16. CDC Vital Signs: Teen Drinking and Driving

    Science.gov (United States)

    ... short. Obey speed limits. Never use a cell phone or text while driving. Parents can Understand that most teens who drink ... number of teen passengers Never use a cell phone or text while driving Obey speed limits Get your copy of CDC's ...

  17. Preventing Repeat Teen Births PSA (:60)

    Centers for Disease Control (CDC) Podcasts

    2013-04-02

    This 60 second public service announcement is based on the April 2013 CDC Vital Signs report, which discusses repeat teen births and ways teens, parents and guardians, health care providers, and communities can help prevent them.  Created: 4/2/2013 by Centers for Disease Control and Prevention (CDC).   Date Released: 4/2/2013.

  18. Vital Signs-Preventing Teen Pregnancy

    Centers for Disease Control (CDC) Podcasts

    This podcast is based on the April 2015 CDC Vital Signs report. Teen births in the U.S. have declined, but still, more than 273,000 infants were born to teens ages 15 to 19 in 2013. Learn about the most effective types of birth control.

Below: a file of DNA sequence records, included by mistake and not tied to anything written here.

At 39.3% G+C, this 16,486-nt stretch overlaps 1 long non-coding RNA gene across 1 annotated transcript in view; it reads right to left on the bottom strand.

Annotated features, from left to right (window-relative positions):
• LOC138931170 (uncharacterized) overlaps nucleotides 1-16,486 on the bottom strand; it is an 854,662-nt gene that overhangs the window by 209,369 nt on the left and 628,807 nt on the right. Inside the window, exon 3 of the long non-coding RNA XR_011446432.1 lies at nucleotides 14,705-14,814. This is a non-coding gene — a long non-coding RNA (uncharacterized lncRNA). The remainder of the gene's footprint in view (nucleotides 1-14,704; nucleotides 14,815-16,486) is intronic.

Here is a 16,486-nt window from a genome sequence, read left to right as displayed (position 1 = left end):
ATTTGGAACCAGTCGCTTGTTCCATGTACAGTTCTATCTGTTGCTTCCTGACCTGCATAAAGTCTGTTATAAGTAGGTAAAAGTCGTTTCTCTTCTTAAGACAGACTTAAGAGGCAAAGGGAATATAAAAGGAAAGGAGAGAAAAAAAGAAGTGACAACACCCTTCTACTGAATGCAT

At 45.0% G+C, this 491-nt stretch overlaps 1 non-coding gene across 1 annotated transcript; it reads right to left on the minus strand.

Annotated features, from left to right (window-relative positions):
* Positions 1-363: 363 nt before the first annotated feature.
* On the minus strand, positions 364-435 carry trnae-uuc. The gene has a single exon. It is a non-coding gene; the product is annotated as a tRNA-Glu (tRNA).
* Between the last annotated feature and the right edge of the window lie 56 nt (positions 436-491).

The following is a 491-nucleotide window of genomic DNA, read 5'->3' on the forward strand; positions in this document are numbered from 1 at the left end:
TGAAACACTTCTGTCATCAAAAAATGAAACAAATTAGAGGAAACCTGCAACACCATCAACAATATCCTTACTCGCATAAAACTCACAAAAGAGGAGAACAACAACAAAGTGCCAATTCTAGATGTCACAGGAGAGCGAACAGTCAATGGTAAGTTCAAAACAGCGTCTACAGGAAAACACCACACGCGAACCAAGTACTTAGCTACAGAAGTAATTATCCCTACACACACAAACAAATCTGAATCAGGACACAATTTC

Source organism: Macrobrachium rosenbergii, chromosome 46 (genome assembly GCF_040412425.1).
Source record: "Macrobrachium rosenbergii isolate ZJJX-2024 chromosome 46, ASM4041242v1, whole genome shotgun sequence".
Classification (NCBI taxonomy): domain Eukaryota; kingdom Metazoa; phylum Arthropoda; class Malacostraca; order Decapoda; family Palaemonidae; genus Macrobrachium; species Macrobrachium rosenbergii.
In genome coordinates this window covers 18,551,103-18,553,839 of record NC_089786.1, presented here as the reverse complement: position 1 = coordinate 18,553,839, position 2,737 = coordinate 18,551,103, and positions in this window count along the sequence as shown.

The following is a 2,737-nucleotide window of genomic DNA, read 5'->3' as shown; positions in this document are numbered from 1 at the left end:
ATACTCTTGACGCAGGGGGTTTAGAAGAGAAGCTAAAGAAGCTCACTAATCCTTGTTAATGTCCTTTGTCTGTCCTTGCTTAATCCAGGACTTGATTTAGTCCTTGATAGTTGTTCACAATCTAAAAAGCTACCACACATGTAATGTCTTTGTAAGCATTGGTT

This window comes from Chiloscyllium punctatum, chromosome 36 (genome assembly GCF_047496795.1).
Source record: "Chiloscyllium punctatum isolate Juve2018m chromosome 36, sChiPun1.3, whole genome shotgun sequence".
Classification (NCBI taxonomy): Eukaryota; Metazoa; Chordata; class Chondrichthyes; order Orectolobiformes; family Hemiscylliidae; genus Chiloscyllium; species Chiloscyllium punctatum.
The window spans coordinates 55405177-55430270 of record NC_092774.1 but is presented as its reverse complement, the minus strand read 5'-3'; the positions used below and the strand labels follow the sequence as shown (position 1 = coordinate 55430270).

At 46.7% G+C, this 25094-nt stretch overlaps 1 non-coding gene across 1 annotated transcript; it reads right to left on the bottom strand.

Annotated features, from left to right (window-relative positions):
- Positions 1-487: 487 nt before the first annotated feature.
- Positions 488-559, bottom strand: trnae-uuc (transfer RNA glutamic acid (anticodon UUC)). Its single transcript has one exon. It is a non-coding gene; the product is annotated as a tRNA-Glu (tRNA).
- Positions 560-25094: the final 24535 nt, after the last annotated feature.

19. Parent's Guide to Surviving the Teen Years

    Science.gov (United States)

    ... have about bodies, such as the differences between boys and girls and where babies come from. But don't ... together, and we'll come out of it — together! Reviewed by: Steven Dowshen, MD Date reviewed: January ... Problems in Teens Helping Teens Learn to Drive Talking to Your Child About Puberty ...

  20. Teen PACK: Population Awareness Campaign Kit.

    Science.gov (United States)

    Zero Population Growth, Inc., Washington, DC.

    This packet of instructional materials is designed to teach teenagers about the effects of overpopulation on the world and on the individual. Information is presented in three related booklets. The first of the three parts of the "Teen Population Awareness Campaign Kit," illustrates overpopulation through profiles of teens living in…

  1. Media and Sex: Perspectives from Hispanic Teens

    Science.gov (United States)

    Johnston Polacek, Georgia N. L.; Rojas, Viviana; Levitt, Steven; Mika, Virginia Seguin